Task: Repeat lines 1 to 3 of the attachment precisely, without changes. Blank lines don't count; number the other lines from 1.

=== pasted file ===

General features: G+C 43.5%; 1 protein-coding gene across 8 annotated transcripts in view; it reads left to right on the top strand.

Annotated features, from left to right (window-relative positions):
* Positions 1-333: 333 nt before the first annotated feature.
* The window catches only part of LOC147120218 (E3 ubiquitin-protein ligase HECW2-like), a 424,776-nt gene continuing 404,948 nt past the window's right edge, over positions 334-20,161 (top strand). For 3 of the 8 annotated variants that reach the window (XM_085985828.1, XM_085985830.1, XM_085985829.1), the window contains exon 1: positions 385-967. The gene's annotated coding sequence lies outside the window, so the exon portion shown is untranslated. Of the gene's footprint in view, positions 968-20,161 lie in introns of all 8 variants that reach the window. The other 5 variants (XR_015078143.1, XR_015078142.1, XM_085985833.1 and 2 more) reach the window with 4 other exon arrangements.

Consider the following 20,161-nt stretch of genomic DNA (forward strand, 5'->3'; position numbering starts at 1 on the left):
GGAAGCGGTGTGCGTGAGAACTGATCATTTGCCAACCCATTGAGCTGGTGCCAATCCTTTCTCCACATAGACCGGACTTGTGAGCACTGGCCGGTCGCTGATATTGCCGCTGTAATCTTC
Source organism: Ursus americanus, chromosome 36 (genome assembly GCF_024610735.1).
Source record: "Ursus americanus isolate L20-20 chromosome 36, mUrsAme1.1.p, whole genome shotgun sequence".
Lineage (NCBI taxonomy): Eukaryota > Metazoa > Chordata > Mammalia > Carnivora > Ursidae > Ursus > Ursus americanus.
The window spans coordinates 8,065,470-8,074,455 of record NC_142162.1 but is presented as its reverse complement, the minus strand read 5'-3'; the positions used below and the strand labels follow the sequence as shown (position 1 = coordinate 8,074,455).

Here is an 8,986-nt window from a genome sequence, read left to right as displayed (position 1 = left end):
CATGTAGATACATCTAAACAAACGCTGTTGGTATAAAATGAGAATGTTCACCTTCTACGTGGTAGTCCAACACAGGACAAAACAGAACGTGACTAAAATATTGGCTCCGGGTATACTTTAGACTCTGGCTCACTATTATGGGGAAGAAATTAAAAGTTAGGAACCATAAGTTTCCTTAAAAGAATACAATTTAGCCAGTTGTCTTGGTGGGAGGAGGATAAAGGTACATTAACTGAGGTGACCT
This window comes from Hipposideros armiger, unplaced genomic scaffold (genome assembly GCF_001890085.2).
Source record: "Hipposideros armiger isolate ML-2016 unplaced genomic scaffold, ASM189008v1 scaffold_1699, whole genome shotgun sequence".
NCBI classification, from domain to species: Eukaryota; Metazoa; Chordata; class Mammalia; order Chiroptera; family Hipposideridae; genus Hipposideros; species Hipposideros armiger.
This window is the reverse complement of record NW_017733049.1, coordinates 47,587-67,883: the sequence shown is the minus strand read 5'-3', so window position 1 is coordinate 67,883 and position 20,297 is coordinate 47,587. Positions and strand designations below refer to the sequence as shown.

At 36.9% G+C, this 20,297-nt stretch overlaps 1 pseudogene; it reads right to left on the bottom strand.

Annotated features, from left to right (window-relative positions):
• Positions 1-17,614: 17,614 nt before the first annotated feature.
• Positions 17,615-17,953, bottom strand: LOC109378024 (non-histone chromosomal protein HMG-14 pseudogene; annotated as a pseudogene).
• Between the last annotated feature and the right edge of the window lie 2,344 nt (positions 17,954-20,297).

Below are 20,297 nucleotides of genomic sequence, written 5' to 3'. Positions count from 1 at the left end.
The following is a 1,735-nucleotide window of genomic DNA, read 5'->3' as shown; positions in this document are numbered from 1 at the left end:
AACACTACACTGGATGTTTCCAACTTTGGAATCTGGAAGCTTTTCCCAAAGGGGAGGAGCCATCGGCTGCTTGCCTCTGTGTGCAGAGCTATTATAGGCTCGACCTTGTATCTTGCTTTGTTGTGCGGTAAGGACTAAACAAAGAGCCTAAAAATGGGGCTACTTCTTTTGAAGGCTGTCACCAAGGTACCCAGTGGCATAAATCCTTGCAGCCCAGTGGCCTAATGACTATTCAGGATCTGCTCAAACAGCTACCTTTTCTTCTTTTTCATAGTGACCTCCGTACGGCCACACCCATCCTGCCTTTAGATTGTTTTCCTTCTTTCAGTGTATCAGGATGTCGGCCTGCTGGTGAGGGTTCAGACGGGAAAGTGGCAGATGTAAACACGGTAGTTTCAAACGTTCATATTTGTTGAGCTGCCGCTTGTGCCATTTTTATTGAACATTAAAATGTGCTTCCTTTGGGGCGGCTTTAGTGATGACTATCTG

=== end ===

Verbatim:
General features: G+C 43.5%; 1 protein-coding gene across 8 annotated transcripts in view; it reads left to right on the top strand.

Annotated features, from left to right (window-relative positions):
* Positions 1-333: 333 nt before the first annotated feature.